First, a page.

1. The Problem of Theoretical Diversity
Textual features, their attributes, and their structural relations
cannot be postulated in a conceptual vacuum. They require some
theoretical basis. In many fields (e.g. classical metrics) scholars
agree on many or all of the pertinent features and their
characteristics; in others, several divergent theories posit different
sets of textual features; in still others, scholars disagree without the
theoretical bases of the disagreement becoming visible.
In the extreme cases, theoretical diversity poses no problems for the
working committees: on the one hand, a clear scholarly consensus can
readily be translated into a single list of textual features, while on
the other a lack of theoretical clarity will make it virtually
impossible to elicit any consensus as to the textual features at stake,
and no tag set can be developed at all.
The middle case, however, presents the working committees with a
2. Harmonization of Theoretical Conflict
At one extreme, tags might be provided only to represent the features
tagged by a given theory, without any consideration given to their
relation to similar features used by other theories. At the other
extreme, a tag set might express a consensus among representatives of
various theories and provide a “theory neutral” or
“poly-theoretical” notation for the expression of analytic results.
Such harmonization or resolution of theoretical diversity takes place
over a set of “systems.” The universe of systems to be considered
- different theories current in the field
- different practices current in the field
- schemes used in the various corpora relevant to the field
Six levels of theoretical harmonization can be specified; work may, but
need not, progress through the six levels sequentially. In developing a
tag set to encode the analytic results of a field, a number of
Choice of a single theory:
provide tags for a single system, ignoring the others in the field.
elicit, for each system, a full description of the system (as it applies
to text encoding), including
list of features
examples of each feature
structural properties of each feature (especially combinations
with other features and the like)
test criteria for the recognition of the feature
formalizations available for the system
This will be possible for different theories in different measure.
generate an SGML formalization for the feature set of each system.
If SGML syntax does not suffice, the metalanguage committee must be
asked to consider or develop extensions to handle the recalcitrant
Note that at this low level of formalization, different theories will
have separate and incongruent tag sets. The meaning of any tag will
be defined only in natural language, and users of different theoretical
orientations will be responsible for any translation into their own
terms. The same generic identifier might be used for textual features
postulated by different theories, and thus be ambiguous when viewed in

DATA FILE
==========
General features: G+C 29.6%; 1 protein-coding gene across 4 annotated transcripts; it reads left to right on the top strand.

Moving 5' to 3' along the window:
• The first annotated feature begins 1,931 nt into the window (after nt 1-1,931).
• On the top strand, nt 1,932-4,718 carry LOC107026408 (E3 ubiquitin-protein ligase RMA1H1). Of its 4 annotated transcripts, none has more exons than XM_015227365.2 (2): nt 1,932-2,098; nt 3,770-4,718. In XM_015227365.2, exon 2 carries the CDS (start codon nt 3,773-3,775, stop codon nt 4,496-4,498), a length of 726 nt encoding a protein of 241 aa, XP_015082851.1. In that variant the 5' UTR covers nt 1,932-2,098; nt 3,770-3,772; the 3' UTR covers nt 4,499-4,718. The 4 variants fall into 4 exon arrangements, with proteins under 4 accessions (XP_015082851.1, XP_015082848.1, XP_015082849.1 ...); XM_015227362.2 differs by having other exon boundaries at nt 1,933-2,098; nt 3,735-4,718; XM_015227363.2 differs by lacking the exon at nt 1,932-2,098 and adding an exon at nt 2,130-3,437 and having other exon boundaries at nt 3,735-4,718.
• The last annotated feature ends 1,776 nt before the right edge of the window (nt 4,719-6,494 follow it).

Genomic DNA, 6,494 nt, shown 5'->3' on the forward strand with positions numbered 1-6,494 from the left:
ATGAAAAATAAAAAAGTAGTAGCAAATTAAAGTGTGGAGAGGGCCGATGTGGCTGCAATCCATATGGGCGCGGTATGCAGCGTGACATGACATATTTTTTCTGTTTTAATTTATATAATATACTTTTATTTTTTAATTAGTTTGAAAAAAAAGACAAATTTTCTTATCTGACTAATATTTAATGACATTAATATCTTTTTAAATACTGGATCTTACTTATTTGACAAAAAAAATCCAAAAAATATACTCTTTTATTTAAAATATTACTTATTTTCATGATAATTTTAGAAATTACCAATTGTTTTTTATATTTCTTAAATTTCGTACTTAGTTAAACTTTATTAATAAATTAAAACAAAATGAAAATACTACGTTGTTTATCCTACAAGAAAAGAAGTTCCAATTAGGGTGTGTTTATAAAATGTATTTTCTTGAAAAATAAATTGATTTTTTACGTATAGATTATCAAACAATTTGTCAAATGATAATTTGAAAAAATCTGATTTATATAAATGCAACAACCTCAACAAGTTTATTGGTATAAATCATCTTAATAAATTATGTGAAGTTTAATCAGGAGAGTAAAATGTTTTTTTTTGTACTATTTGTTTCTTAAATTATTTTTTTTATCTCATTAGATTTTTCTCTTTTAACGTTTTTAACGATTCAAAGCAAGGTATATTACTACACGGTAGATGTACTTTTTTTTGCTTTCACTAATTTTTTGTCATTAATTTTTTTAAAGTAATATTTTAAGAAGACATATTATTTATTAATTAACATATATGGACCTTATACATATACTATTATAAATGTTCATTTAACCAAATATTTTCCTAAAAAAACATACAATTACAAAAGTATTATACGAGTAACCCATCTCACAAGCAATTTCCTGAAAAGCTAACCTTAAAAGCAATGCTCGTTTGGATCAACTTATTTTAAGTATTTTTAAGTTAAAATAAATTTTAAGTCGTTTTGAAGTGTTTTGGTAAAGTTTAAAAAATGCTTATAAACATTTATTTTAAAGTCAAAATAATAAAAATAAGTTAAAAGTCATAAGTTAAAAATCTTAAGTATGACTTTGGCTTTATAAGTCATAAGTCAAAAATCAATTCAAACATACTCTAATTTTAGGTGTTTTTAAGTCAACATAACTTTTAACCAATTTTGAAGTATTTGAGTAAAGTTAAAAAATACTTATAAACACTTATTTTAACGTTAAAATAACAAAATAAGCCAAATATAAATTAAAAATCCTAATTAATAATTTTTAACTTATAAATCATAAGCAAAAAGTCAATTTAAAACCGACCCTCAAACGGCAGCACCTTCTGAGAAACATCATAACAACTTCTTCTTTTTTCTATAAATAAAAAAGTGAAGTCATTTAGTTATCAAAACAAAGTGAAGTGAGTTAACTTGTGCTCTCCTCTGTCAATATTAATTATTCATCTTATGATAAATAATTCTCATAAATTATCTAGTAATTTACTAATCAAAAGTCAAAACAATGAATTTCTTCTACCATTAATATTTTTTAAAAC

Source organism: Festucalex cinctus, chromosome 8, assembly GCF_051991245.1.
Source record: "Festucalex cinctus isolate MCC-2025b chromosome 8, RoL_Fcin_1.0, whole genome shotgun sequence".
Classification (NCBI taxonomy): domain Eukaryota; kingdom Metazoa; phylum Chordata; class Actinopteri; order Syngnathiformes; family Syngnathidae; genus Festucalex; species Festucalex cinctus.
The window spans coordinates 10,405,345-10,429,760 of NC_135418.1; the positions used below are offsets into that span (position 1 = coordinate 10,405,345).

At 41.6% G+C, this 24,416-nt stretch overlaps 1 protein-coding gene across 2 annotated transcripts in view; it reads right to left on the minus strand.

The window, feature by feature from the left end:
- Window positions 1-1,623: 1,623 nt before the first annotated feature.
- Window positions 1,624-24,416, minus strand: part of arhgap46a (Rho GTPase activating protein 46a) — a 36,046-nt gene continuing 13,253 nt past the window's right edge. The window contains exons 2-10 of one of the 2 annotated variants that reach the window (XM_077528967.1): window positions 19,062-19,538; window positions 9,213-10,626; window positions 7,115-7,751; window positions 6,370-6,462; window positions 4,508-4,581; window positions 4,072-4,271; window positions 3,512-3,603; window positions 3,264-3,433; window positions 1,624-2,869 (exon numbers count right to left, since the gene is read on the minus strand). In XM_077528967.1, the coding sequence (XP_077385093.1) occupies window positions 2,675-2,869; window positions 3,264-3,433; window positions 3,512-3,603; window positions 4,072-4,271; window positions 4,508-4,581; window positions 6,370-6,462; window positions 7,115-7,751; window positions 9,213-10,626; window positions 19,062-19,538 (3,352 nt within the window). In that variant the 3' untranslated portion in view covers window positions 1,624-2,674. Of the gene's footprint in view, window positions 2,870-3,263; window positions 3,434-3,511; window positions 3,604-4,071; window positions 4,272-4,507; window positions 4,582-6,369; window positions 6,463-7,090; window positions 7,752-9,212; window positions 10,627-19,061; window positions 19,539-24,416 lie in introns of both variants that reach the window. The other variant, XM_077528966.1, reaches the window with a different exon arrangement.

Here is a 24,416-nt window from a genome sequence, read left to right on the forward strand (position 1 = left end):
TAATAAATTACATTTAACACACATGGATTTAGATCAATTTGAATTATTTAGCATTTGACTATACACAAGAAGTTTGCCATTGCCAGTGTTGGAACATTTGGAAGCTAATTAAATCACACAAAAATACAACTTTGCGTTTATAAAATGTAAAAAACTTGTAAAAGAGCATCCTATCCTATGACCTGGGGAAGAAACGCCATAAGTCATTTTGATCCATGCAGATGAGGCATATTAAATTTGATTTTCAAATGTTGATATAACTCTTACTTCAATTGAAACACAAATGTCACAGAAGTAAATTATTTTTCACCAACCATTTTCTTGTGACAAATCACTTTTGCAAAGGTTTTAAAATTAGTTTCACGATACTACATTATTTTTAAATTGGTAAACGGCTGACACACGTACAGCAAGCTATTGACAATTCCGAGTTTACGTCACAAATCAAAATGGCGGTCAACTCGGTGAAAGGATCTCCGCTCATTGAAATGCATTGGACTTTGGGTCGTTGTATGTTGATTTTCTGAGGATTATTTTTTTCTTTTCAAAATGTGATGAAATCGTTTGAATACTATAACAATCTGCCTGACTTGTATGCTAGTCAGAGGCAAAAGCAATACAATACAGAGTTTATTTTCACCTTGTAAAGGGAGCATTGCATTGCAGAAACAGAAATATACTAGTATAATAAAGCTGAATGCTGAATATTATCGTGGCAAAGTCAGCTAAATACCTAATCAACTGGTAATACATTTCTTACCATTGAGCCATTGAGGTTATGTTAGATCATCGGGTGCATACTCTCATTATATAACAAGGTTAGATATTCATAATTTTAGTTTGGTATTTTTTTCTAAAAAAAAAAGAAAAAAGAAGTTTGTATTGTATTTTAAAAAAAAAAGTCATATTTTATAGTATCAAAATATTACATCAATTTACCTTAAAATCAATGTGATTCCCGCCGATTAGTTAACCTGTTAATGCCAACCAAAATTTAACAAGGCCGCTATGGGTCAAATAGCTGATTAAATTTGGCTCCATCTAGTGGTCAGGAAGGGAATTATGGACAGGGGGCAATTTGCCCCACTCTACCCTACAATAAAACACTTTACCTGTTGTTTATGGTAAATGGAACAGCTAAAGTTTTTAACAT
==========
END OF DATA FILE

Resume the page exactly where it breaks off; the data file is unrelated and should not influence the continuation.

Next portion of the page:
isolation. The two following approaches handle this ambiguity
define a single tag set created by the union of all system-specific
tag sets, eliminating ambiguity by giving each theoretically distinct
textual feature a unique generic identifer (“tag”). Users of the
scheme will be expected to tag some subset of the features in the set,
mixing and matching as they wish.
eliminate ambiguity of generic identifiers by the explicit formal
definition of the linguistic and computational meaning of the tags.
Different usages of the same term must at this level be reduced to a
finite list of questions with enumerable sets of possible answers.
Ultimately, of course, the meaning of these questions and their answers
will be expressed in natural languages, so that this cannot amount to a
full specification of meaning. The formal system, however, will be
constrained more fully by these formal definitions than at the lower
levels of conflict resolution.
Now, for any given finite list of questions, with well-defined ranges
for each answer, a set of SGML tags and attributes can be created which
specifies answers to each question. An SGML processor could then
ascertain that answers are specified for each question (although it
could not necessarily check the consistency of the answers with the
actual practice in the encoding).
provide the smallest possible single set of features which includes as a
subset each set of features used by an existing system, or else define
explicit mappings from the tag sets provided for one system into the tag
sets provided for another. Unlike an eclectic tag/feature set, a
polytheoretical set avoids all redundancy and is expected to be used
as a unit, with all features tagged, so that a text tagged with such a
set is useful to researchers of widely varying theoretical persuasions.
Each working committee must decide on the basis of its own knowledge how
much theoretical harmonization is possible in a given area. The working
committees should strive for the highest level of harmonization they
believe feasible, given the theoretical climate and the resources at